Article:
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The Uncanny Valley, Deepfakes, and Artificial Intelligence Walk Into The Real World

Written by Jessie Cordwell

Account Executive


On October 2, in the midst of the SAG-AFTRA strike and concern of A.I. likeness of actors being used for video production, the New York Times published an article about actor Tom Hanks and TV host Gayle King both having their likeness used for advertisements of products they did not agree to promote. Meta, parent company of Facebook and Instagram, did not comment directly on the ads, but said it was against their policy to run ads that use the likeness of public figures in a deceptive manner.



On September 27, less than a week earlier, Meta introduced multiple new A.I. experiences for users to interact with. These include new A.I. stickers that are generated by any combination of words a user might come up with, A.I. image editing, an A.I. virtual assistant, and most notably, 28 A.I. “characters”. These characters have personalities, interests and opinions of their own, and resemble the physical and audible likeness of some of the world’s most prominent public figures, including Kendall Jenner, Tom Brady, and Mr. Beast. Aside from the real-life people they’re based off of, these A.I.’s have their own social media accounts, and operate as their own entities.


Deep fakes have paved the way for an uncanny valley that is becoming increasingly rather canny. For years the uncanny valley separated A.I. and computers from reality and humanity, noe the line is becoming blurred but was it inevitable? The anthropomorphism of computers used to be easily distinguishable from life, however the gap is starting to close. And despite the discomfort associated with the uncanny valley, it acted as a way to distinguish the real from the fake.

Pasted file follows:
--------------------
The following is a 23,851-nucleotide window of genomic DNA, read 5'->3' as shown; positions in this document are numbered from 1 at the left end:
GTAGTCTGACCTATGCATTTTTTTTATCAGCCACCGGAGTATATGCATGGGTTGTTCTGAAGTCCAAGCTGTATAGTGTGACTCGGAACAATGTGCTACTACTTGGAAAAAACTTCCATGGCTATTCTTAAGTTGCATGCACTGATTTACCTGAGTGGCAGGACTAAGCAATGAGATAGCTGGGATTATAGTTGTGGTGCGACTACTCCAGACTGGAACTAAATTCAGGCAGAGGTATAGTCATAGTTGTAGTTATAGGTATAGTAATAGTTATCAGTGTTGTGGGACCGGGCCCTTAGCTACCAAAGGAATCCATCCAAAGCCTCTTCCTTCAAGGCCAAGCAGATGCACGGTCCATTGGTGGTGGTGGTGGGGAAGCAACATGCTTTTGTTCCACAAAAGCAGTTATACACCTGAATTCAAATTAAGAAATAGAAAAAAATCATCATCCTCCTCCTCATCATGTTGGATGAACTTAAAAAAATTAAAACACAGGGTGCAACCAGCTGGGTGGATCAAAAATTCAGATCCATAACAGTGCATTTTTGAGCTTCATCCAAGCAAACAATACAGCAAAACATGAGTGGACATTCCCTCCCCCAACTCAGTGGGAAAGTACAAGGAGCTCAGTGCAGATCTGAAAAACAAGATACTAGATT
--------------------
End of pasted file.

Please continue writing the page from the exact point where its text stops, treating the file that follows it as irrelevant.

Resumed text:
The “uncanny valley” refers to a phenomena brought to light by Masahiro Mori, a robotics professor in 1970, in which his original hypothesis considers that as a robot’s appearance becomes more human appearing, it can elicit a positive or even empathic response from people until that likeliness becomes so “uncanny” that people expel feelings of distaste and discomfort.


An October 2022 article from the Wall Street Journal anticipated a rise in deepfake technology in ads, “...experts and practitioners say deepfake technology will become increasingly popular in advertising, because it can help brands and agencies produce more content faster while eliminating many of the expenses involved in production.”


A.I. generated content ranging from fake product reviews on Amazon to fake presidential speeches, even virtual influencers, have been around for nearly the past decade. The central concerns are that A.I. is developing at a rate faster than we can regulate it and maintain authority over it, and the merging of and even prioritization of the online world and reality. Not only is there an issue with regulating A.I., but scientists like Dr. Geoffrey Hinton (who is considered to be the “Godfather of A.I.”) are concerned with the embracing of A.I. especially in realms not only of military use, but also communication, as Hinton in particular predicts a sort of mass inundation of fake imagery, text and video that will become more and more difficult to distinguish as real for the average person.


Was this inevitable? According to a Wired article from 2017, we were already there then, and evidently now we're even deeper, now, it’s a matter of adapting to a new symbiotic relationship with artificial intelligence.

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